Midtown development delayed
Thursday, Feb 13, 2014 11:28 am
Airdrie’s Midtown neighbourhood will remain vacant for the time being as City council put the brakes on first reading of the community’s land use bylaw on Feb. 3.
The 90-acre plot of land that sits north of the Luxstone neighbourhood and south of Iron Horse Park has been undeveloped for 15 years and Richard Priest,vice president of Land Development with Wenzel Developments, was hoping to change that.
Priest took over the project after Vancouver-based Harper Homes was unable to find builders to develop the neighbourhood. Harper Homes had its Neighbourhood Structure Plan (NSP) approved in 2009, but the project stalled after that.
Wenzel Developments amended Harper’s NSP, which was approved unanimously by City council on Feb. 3, but things ground to a halt after some discrepancies were found in the proposed land use bylaw.
Alderman Candice Kolson was outspoken against the land use bylaw and was also in opposition to the proposed NSP. Her concerns stemmed from a lack of identity for the Midtown community.
“It’s an important piece of land and I didn’t think the proposal fit with the vision of an urban development,” said Kolson. “I was also concerned about the high density of residential land near the railroad tracks and there could be more commercial land as well.”
City of Airdrie Planning Team Leader Jamie Dugdale said he found it unorthodox for council to approve an NSP and defeat the related land use bylaw, though he was understanding of council’s decision.
“The biggest concern was the amount of R1-N (small, single-family dwellings) land that was in the proposed bylaw,” said Dugdale.
The R1-N land accounted for nearly 27 per cent of the more than 700 total housing units that were expected to go up in Midtown.
“We understand a need for different housing forms and we want to make sure that every community in Airdrie serves a variety of needs and the developers want to serve every part of the market,” said Dugdale. “From the City side, we want to ensure that these communities retain their value, and not just on the lower end.”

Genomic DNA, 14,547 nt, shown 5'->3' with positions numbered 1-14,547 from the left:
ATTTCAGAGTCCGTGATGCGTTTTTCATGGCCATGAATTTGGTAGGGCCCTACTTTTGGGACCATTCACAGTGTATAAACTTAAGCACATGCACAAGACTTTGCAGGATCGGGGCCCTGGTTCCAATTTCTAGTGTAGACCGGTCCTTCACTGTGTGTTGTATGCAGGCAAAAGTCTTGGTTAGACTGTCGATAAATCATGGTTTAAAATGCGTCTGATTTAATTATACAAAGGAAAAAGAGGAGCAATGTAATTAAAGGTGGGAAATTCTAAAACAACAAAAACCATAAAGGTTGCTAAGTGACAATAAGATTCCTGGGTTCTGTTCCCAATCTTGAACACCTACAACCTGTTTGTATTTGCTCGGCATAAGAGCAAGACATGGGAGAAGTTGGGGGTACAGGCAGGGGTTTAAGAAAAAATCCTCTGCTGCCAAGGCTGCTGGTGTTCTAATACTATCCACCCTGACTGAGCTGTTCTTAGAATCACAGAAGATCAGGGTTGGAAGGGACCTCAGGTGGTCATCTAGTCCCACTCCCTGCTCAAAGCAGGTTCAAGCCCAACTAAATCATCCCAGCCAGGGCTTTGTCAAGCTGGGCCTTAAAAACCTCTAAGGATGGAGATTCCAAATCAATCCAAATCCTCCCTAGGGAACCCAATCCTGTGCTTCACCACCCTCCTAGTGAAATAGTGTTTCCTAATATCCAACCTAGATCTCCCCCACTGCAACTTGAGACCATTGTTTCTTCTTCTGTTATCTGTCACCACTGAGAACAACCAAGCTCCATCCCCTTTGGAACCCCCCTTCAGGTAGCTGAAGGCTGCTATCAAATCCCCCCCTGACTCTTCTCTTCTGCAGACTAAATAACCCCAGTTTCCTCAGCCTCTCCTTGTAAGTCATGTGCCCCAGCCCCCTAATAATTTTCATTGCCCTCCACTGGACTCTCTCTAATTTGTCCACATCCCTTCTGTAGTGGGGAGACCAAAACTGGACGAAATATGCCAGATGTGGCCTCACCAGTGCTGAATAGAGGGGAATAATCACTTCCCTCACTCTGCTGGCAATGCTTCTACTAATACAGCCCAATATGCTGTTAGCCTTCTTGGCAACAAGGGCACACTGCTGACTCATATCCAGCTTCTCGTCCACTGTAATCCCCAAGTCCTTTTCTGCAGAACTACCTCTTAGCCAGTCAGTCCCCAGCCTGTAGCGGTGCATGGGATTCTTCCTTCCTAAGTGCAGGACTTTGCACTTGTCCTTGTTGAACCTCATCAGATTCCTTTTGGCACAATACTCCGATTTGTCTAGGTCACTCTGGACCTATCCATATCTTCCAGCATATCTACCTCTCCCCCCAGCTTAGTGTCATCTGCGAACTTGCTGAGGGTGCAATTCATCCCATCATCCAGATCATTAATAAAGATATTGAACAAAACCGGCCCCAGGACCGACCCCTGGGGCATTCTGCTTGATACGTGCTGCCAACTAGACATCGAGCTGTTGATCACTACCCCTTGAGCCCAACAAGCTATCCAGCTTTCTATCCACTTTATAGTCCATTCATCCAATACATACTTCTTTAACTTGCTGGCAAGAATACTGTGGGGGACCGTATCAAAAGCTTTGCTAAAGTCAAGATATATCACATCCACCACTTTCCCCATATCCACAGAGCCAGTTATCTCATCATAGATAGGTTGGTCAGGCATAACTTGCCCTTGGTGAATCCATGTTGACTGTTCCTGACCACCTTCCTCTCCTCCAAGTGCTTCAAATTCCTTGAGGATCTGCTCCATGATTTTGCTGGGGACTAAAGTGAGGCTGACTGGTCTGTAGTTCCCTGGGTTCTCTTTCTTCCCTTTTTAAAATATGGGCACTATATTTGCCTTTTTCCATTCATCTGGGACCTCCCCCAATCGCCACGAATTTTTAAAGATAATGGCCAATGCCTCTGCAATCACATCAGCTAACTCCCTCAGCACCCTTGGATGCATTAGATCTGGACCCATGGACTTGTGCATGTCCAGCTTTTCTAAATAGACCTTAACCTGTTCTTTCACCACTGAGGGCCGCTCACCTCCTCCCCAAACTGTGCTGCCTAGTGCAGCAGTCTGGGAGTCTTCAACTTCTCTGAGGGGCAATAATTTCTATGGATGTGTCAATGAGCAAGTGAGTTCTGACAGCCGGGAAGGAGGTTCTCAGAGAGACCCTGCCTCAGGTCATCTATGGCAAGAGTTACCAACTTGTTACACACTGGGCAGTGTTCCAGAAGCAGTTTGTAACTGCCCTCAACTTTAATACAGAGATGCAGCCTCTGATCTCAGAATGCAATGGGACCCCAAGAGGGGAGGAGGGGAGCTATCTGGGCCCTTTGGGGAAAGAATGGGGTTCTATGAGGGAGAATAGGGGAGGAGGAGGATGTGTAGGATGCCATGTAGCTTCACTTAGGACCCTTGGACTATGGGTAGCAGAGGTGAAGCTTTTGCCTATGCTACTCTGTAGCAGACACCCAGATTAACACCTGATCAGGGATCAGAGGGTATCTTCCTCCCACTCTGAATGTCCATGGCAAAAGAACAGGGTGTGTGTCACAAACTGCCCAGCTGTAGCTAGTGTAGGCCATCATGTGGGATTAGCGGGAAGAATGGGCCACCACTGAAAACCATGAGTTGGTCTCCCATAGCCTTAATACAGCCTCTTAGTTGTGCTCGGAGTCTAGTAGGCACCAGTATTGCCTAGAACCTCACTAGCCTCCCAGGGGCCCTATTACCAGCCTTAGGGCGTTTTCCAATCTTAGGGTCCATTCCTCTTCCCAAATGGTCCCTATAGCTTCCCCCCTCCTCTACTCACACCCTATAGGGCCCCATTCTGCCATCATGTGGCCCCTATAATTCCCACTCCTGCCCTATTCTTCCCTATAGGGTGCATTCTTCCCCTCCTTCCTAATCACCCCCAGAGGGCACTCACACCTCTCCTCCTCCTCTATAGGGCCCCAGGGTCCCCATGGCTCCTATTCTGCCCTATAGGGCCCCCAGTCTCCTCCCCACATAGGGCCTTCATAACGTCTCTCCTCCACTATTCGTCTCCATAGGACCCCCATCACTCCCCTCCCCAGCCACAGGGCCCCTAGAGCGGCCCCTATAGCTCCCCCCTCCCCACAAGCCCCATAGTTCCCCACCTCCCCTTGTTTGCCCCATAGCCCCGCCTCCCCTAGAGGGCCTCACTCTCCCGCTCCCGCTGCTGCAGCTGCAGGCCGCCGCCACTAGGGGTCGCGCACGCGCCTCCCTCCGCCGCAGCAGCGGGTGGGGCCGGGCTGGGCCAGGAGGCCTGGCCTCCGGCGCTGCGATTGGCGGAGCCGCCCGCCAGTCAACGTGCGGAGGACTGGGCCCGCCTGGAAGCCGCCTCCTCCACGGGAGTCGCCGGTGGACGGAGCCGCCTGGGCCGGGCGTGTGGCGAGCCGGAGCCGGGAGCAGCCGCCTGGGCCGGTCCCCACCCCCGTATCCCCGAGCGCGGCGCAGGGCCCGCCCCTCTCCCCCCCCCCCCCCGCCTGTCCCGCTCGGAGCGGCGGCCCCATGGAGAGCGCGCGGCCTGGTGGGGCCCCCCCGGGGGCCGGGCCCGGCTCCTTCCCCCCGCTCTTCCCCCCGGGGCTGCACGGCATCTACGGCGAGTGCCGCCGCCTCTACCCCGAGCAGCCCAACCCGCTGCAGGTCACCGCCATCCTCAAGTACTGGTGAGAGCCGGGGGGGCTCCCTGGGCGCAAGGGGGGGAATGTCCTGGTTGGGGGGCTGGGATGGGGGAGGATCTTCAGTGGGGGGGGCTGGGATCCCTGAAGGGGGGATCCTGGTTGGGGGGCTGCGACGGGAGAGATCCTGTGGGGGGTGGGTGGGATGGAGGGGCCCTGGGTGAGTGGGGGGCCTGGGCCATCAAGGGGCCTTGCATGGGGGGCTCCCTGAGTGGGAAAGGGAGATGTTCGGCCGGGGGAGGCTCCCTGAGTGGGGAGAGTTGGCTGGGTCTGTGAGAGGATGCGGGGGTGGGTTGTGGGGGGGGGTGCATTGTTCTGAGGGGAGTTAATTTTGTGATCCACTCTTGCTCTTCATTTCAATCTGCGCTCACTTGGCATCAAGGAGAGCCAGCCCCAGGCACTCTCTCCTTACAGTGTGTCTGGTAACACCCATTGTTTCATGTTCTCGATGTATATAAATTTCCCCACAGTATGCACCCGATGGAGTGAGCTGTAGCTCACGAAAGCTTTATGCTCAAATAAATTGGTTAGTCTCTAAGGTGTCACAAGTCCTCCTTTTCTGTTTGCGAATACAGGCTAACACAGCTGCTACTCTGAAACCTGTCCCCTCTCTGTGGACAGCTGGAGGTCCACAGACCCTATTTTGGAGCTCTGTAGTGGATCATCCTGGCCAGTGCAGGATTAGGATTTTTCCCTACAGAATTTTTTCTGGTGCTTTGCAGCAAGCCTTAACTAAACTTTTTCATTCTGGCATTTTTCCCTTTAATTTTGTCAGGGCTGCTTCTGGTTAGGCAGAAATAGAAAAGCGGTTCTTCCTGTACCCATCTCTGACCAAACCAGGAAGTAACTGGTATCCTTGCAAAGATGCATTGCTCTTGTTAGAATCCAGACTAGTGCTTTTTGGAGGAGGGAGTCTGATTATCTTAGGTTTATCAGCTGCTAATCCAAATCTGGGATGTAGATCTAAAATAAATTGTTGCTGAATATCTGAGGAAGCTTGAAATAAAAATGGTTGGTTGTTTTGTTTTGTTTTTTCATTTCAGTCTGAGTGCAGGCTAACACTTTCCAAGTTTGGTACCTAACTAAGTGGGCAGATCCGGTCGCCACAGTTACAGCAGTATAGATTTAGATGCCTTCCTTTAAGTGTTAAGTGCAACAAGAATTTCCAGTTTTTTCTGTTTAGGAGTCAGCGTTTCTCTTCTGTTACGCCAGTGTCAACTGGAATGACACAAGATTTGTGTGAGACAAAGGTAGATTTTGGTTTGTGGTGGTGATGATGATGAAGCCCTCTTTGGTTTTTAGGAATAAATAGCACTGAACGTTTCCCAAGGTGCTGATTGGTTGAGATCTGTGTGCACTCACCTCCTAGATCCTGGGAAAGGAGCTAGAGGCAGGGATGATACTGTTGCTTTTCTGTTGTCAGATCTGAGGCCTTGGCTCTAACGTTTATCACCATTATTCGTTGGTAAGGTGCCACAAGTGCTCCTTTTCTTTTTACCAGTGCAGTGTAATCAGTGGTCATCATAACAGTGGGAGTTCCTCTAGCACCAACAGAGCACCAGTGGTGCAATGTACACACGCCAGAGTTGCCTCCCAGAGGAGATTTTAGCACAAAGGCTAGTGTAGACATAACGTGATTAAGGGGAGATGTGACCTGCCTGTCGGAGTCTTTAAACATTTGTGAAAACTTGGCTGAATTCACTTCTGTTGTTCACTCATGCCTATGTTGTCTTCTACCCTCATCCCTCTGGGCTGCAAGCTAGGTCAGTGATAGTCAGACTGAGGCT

Kolson echoed these sentiments, adding that the current plan didn’t have its own unique feel and looked like, “a continuation of Luxstone.”
Priest was frustrated that the process was halted, and will now reconvene with Dugdale and the planning department to draw up a new land use bylaw.
“This turned out a little different than I had expected, we were hoping to push through for 100 per cent land use approval,” said Priest. “I appreciate that council wants to be thorough with this and I’m confident we’ll get this done. I’ve developed communities in Airdrie before, including Woodside and Hillcrest and the City has always been very good to work with.”
Wenzel’s NSP that was approved allows for some wiggle room, according to Dugdale, who explained there is flex for anywhere between 600 to 800 housing units, so there shouldn’t be a lot of difficulty in altering the percentage of R1-N land use.
“The ball is back in (Wenzel’s) court, we’ll meet with them and try to get this back in front of council and get this approved as soon as possible,” he said.
Priest has high hopes for the Midtown community and is optimistic that the process with the City will move forward amicably.
Priest and Wenzel are scheduled to meet with the City’s planning department this week.